While conventional wisdom in Israel is that Haredi males never worked, the facts suggest otherwise. Over 80% of prime working age (35-54) Haredi males were employed in the late 1970s. This fell to under 40% in just three decades. Only when some of the benefits that they received were cut during the major recession brought on by the Second Intifada did Haredi male employment begin to rise slightly.

To avoid having to reconcile their differences with regard to the future of the territories occupied in 1967 and their inhabitants, both right and left have been willing to pay the Haredim’s price for nearly half a century, mortgaging the country’s future for political expediency in the present. This myopic unwillingness to come to terms with what such a future will bring was ostensibly based on an assumption – fed by very partial anecdotal evidence – that as the Haredi population grew and became exposed to modern society, an increasing share of its members would decide to work and study, and possibly even leave the Haredi lifestyle.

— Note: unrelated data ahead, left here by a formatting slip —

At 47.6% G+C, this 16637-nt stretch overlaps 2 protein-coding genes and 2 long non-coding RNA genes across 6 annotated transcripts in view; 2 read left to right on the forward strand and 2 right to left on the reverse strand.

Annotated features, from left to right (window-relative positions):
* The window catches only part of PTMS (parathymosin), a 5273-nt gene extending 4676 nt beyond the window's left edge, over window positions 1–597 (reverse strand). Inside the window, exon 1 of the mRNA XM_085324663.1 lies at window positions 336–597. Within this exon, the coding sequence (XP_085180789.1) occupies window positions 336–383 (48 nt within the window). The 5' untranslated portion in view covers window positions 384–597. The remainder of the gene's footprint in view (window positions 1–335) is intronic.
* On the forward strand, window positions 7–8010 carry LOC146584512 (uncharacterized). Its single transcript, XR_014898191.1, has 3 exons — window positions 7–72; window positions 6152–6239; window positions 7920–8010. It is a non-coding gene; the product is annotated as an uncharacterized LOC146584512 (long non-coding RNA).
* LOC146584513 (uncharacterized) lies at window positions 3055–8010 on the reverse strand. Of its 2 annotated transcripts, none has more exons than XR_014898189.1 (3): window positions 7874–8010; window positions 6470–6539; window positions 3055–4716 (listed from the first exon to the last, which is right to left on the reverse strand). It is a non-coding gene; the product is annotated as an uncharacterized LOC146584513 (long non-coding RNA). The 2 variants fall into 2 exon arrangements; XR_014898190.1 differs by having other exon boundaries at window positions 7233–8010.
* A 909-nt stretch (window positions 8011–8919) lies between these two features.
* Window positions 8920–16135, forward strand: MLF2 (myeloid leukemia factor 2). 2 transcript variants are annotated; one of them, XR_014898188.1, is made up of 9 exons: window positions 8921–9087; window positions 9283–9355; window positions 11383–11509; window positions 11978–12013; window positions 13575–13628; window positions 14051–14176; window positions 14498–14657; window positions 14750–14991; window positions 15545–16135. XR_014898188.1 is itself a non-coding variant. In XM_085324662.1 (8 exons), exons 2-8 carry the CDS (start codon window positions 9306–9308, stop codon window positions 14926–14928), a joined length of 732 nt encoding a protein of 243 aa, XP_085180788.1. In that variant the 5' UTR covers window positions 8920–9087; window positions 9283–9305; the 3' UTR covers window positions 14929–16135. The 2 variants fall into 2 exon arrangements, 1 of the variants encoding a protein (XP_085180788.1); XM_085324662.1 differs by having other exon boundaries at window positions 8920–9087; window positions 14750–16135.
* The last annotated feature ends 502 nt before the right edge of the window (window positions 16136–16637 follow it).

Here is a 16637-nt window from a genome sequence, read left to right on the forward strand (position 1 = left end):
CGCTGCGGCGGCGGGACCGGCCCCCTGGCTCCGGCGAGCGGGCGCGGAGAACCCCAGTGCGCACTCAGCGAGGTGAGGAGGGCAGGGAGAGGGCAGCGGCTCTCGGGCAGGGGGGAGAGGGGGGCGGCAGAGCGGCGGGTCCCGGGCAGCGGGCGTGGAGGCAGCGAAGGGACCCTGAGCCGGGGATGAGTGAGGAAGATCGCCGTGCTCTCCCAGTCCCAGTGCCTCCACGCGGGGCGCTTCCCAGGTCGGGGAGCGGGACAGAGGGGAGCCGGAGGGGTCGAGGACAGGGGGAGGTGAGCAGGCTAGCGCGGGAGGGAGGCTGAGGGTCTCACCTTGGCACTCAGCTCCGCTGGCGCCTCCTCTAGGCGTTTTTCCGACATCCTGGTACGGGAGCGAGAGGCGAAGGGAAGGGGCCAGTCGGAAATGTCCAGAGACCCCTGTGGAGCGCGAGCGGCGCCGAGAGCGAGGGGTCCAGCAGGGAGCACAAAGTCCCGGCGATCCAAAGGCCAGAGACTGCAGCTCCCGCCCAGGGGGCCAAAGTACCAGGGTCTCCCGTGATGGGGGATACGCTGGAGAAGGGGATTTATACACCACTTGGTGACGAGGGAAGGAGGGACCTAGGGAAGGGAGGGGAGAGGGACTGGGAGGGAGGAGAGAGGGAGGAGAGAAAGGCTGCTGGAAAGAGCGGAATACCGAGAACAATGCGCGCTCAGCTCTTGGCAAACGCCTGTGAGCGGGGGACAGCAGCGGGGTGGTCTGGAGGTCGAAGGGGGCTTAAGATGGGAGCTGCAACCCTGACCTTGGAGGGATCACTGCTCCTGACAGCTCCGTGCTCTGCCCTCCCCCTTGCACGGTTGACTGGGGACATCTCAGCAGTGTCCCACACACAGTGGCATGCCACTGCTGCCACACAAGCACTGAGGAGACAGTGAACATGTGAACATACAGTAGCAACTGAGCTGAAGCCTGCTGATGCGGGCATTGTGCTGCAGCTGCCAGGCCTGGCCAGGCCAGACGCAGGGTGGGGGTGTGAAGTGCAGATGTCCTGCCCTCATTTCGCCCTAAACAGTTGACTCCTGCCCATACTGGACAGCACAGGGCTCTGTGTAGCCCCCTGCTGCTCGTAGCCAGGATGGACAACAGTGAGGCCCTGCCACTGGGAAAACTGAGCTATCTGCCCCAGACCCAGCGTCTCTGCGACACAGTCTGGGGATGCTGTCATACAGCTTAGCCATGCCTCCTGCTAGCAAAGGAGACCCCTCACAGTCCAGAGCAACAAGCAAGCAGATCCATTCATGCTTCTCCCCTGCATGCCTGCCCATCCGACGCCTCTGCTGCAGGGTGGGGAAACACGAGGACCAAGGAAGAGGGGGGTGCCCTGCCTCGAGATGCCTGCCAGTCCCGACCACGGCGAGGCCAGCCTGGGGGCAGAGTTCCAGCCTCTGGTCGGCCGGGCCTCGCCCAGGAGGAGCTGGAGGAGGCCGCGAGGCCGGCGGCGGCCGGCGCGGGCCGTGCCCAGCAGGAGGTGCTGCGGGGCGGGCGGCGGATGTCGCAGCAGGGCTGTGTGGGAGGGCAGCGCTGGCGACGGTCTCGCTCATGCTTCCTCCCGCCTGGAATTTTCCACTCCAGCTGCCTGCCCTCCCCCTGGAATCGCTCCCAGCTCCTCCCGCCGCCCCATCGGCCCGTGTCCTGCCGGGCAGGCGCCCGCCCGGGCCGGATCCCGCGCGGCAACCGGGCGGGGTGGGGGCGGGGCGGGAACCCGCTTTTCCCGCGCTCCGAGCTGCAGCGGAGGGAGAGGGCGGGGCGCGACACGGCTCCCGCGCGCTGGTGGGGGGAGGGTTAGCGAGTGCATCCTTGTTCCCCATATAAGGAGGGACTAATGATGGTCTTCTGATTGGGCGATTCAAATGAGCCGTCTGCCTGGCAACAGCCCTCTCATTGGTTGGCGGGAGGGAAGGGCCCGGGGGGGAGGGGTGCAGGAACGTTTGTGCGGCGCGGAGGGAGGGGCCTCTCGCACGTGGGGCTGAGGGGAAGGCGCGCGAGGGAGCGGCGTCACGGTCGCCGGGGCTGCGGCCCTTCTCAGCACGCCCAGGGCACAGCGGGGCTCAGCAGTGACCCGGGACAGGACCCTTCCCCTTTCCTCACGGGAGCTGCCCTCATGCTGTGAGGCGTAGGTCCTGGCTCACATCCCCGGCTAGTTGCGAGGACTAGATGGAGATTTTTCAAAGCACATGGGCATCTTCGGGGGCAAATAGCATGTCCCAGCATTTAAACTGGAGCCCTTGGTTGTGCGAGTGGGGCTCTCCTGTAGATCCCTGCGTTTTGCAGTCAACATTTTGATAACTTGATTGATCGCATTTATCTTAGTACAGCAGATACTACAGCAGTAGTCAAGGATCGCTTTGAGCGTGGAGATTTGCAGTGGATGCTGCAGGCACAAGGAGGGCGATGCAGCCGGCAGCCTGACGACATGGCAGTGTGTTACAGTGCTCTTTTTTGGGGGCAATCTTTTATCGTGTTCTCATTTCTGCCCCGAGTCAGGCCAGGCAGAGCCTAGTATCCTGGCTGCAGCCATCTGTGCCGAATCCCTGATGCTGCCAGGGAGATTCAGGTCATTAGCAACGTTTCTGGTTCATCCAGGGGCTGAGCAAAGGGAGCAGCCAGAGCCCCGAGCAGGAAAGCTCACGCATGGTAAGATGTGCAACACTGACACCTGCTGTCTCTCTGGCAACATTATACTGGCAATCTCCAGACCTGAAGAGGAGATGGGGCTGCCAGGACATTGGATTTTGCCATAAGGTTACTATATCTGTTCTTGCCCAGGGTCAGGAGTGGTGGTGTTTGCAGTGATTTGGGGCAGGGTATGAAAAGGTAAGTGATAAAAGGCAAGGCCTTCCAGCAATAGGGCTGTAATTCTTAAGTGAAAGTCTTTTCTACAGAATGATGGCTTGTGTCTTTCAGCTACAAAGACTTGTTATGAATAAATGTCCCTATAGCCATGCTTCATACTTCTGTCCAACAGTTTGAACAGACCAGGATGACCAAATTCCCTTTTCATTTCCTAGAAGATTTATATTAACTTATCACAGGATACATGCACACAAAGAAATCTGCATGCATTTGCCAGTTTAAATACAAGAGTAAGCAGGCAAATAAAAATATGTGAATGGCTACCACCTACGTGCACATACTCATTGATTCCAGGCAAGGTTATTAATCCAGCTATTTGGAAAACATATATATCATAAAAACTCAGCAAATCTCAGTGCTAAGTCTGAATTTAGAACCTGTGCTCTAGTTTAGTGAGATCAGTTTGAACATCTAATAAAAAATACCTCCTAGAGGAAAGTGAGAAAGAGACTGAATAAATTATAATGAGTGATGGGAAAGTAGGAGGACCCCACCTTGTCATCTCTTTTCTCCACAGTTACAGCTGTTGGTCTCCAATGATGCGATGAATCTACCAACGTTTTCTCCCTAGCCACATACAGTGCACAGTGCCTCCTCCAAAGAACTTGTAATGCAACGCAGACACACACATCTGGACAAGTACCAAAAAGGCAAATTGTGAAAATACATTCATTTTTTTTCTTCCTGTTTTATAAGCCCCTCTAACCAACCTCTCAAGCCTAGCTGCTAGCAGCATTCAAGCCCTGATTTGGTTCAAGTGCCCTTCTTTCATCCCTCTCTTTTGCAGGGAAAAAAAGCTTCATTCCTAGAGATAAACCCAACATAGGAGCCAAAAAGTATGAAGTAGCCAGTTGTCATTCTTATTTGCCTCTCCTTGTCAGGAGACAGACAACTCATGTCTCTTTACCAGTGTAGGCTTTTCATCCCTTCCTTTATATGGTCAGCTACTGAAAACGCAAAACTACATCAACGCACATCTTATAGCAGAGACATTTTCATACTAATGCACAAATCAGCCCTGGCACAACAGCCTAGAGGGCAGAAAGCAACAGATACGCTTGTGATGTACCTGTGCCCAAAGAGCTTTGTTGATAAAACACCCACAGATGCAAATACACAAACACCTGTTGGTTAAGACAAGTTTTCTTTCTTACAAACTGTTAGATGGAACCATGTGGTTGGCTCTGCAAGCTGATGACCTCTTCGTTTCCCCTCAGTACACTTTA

The problem in a modern society bombarded with factoids is that many people tend to take anecdotes, or partial bits of information, that support what they hope is occurring, and turn these into narratives that they convince themselves are empirically based. However, when examining only selected parts of the full picture, one tends to see a misleading and deceptive depiction of reality.